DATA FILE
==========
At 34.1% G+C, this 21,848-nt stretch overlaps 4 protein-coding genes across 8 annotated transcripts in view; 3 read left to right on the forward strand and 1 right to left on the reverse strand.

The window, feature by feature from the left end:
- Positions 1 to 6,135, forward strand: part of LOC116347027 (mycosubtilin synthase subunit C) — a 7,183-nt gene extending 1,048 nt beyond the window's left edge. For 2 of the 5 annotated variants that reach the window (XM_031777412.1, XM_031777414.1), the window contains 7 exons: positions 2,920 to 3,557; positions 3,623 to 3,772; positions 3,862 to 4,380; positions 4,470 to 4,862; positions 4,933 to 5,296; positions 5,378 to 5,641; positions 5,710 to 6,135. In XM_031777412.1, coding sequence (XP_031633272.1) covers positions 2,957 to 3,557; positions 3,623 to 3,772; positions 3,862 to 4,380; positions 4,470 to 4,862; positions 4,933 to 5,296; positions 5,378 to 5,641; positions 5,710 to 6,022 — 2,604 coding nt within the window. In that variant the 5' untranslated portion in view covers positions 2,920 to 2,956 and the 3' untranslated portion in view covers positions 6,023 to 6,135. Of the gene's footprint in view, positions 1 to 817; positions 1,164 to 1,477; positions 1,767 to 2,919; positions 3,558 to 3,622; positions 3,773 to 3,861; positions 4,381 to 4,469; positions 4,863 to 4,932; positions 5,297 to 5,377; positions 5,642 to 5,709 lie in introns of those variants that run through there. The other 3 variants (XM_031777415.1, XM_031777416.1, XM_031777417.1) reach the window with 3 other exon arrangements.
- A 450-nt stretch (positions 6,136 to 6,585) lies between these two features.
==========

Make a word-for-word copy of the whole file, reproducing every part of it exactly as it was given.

At 34.1% G+C, this 21,848-nt stretch overlaps 4 protein-coding genes across 8 annotated transcripts in view; 3 read left to right on the forward strand and 1 right to left on the reverse strand.

The window, feature by feature from the left end:
- Positions 1 to 6,135, forward strand: part of LOC116347027 (mycosubtilin synthase subunit C) — a 7,183-nt gene extending 1,048 nt beyond the window's left edge. For 2 of the 5 annotated variants that reach the window (XM_031777412.1, XM_031777414.1), the window contains 7 exons: positions 2,920 to 3,557; positions 3,623 to 3,772; positions 3,862 to 4,380; positions 4,470 to 4,862; positions 4,933 to 5,296; positions 5,378 to 5,641; positions 5,710 to 6,135. In XM_031777412.1, coding sequence (XP_031633272.1) covers positions 2,957 to 3,557; positions 3,623 to 3,772; positions 3,862 to 4,380; positions 4,470 to 4,862; positions 4,933 to 5,296; positions 5,378 to 5,641; positions 5,710 to 6,022 — 2,604 coding nt within the window. In that variant the 5' untranslated portion in view covers positions 2,920 to 2,956 and the 3' untranslated portion in view covers positions 6,023 to 6,135. Of the gene's footprint in view, positions 1 to 817; positions 1,164 to 1,477; positions 1,767 to 2,919; positions 3,558 to 3,622; positions 3,773 to 3,861; positions 4,381 to 4,469; positions 4,863 to 4,932; positions 5,297 to 5,377; positions 5,642 to 5,709 lie in introns of those variants that run through there. The other 3 variants (XM_031777415.1, XM_031777416.1, XM_031777417.1) reach the window with 3 other exon arrangements.
- A 450-nt stretch (positions 6,136 to 6,585) lies between these two features.